IN PRAISE OF: EVH Wolfgang
24th Apr 2013 | 15:15
The culmination of one man's lifelong obsession and the ultimate riff machine
MANY of the elements that make the current EVH Wolfgang guitar range so brilliant can be traced back to a mongrel that Eddie Van Halen assembled from a pile of parts back in the late 70s.
Eddie took a $50 factory-second Boogie Body, bolted on an $80 maple neck he'd retrofitted with fat frets, and chiselled a humbucker (from an old Gibson ES-335 he'd managed to destroy) into the bridge position, and invented the modern rock guitar.
"For as long as I've been playing guitar, I've been searching for a certain feel and tone, tearing apart and reassembling hundreds of guitars searching for these qualities," he said in 1996. "Although I've ruined a lot of great guitars, I have learned what it takes to make a truly great guitar."
Eddie soon fitted a prototype Floyd Rose vibrato to the red, black and white-striped hybrid, now better known as his iconic 'Frankenstein' guitar. Most of the guitars he used in the 80s were based on Frankenstein, but by the end of the decade Eddie was looking for a change.
Launched in 1990, the twin humbucker-loaded Ernie Ball Music Man EVH initiated Eddie's tonal love affair with maple- topped basswood body construction, which has persisted through to his latest EVH brand guitars. The much-hailed neck of the Music Man EVH was a digitally matched replica of that on Eddie's 5150 guitar, built from Kramer parts.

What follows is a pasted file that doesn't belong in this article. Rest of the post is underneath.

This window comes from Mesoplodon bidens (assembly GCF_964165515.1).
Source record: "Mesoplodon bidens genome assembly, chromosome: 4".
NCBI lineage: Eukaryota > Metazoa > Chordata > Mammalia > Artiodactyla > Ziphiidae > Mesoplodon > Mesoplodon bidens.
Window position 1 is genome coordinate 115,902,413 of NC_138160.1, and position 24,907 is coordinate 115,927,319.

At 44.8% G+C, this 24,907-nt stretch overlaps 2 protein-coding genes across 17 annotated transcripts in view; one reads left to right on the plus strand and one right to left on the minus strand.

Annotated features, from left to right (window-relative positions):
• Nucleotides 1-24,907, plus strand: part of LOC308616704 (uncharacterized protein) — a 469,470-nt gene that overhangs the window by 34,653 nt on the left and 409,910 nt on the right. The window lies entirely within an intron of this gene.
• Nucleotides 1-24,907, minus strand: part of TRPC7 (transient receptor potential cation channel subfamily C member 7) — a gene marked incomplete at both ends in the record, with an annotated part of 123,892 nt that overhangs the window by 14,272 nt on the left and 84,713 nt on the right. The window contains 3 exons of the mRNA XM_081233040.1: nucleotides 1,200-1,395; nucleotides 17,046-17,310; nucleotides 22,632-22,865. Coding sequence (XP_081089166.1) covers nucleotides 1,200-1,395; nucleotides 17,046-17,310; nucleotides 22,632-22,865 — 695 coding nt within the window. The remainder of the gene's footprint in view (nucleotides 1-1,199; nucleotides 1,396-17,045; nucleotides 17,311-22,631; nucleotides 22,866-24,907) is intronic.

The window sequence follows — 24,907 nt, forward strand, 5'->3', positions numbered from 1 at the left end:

By 1995, Eddie's endorsement deal with Ernie Ball was over. The following year, he unveiled a new collaboration: the Peavey Wolfgang, a range of superb guitars named after his son (and current Van Halen bassist), who was born in 1991. Then in 2004, Eddie decided to strike out on his own.
A £15,000 limited-edition replica of Frankenstein was produced by the Fender Custom Shop in 2007, while a range of more affordable models – the EVH Striped Series – was unveiled at NAMM (see p123). Then, of course, there are the current EVH Wolfgang models, which combine the groundbreaking features of the Frankenstein – direct-mount pickups, fat frets – with the basswood and basswood/maple construction of the Music Man and Peavey guitars. More than 30 years in the making, an EVH Wolfgang is as great as a modern rock guitar gets.
EVH WOLFGANG TIMELINE
Eddie reinvents the rock guitar with 'Frankenstein'
Ernie Ball launches the Music Man EVH
The Peavey Wolfgang range makes its debut
EVH reveals his own branded Wolfgang range